Benefits of Board Games – More than Fun - DuPage Children's Museum

OPEN 9–4 Memorial Day | Monday, May 27

Come Play!
Close button

Benefits of Board Games – More than Fun

December 9, 2015

Here at DCM we talk a lot about playful learning and the positive learning outcomes associated with our exhibits and programs. Today, I’d like to specifically focus on the value of games as a learning tool. Games are a great developmental tool for children of all ages. For the youngest learners, games are a fun way to learn how to follow the rules, focus, take turns and practice patience. Building these skills helps with self-regulation, which is the basis of problem solving and creative thinking. Games have developmental benefits that span across all domains; they present your child with opportunities to practice and strengthen important early math and early reading skills such as:

  • Counting with one-to-one correspondence (moving spaces on a board per a rolled/spun number)
  • Subitizing (the ability to determine the number of items in a small set without counting, such as pips on a die or domino)
  • Developing a spatial understanding of numbers
  • Estimation
  • Performing simple operations (dividing cards evenly, adding one more)
  • Reasoning (mathematical reasoning and reasoning about moral problems)
  • Identifying patterns and attributes (colors, shapes and sizes)
  • Directionality (ability to apply movements in the context of the surrounding space)
  • Predicting an outcome
  • Fine motor development

One of my new favorite games for younger children is the Sneaky Snacky Squirrel. The overall goal of the game is to fill your log with color coded acorns. This game reinforces color learning as well as matching, sorting, counting and other early math skills. Additional developmental benefits of this game include hand-eye coordination, fine motor skills, pre-handwriting skills, strategic thinking, building social skills and practicing turn taking – AND it’s fun and engaging, which encourages children to focus and play to completion. I like this game so much, we now carry it in our Explorer Store here in the Museum.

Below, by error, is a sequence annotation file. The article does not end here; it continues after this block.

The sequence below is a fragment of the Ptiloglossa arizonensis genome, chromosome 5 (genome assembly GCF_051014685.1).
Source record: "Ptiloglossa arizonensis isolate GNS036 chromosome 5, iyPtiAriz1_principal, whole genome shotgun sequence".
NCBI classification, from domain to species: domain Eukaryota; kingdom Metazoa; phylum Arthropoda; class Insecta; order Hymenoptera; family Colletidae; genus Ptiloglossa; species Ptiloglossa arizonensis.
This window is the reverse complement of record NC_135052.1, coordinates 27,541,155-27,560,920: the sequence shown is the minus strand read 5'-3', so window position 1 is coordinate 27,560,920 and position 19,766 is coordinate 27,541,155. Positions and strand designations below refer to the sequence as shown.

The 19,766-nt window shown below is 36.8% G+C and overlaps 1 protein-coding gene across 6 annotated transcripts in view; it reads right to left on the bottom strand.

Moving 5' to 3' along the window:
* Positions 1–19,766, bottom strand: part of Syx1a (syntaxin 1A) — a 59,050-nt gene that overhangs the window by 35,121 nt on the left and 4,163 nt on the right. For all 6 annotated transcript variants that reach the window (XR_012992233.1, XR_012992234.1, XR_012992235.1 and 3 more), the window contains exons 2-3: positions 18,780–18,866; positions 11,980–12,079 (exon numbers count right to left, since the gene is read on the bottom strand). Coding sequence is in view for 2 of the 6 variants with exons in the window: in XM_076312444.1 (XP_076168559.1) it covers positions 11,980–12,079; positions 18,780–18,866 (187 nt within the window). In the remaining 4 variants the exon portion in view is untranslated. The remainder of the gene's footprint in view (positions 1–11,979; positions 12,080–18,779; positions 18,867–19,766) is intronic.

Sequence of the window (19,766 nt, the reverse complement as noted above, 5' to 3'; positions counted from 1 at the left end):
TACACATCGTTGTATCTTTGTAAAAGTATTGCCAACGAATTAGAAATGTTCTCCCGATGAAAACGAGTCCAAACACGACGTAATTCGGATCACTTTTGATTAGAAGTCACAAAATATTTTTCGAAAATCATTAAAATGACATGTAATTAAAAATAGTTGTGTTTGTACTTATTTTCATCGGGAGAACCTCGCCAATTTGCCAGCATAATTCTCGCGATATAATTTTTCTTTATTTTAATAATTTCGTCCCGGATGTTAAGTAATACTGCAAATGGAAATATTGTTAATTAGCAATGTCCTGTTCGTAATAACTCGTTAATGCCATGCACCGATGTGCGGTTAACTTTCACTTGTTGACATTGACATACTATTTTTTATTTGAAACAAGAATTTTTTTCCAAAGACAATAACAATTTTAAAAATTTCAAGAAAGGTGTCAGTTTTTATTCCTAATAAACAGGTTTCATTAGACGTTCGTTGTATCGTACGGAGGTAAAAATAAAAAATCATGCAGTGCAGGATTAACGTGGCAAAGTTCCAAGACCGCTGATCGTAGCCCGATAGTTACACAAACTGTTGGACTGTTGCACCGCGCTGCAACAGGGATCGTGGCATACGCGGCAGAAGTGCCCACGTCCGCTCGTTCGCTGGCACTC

Dominoes are a great classic game that can either be scaled down for younger children or scaled up to meet the needs of older children. Dominoes are excellent for practicing subitizing, which is an important early math skill. In addition to being a good way to get kids to recognizing numbers quickly, dominoes is also good at honing a child’s ability to spot patterns and make a match. The game also sharpens critical thinking and problem solving skills since older children must decide how to maximize the number of points.

Are you interested in building your game collection, but are not sure where to start? You can try out a number of games here at DCM during family game hour in our SMART Café Tuesday-Friday from 2:00 to 3:00 p.m. We are also featuring a number of board games at our Museum Store.

Of course, in addition to being a great developmental tool for children, games are also a great way to bring the entire family together. What are your family’s favorite games? I would love to hear about them!

[heading_horizontal type=”h4″ margin_top=”35px” margin_bottom=”35px”]Photo Credits [/heading_horizontal]
Bill Branson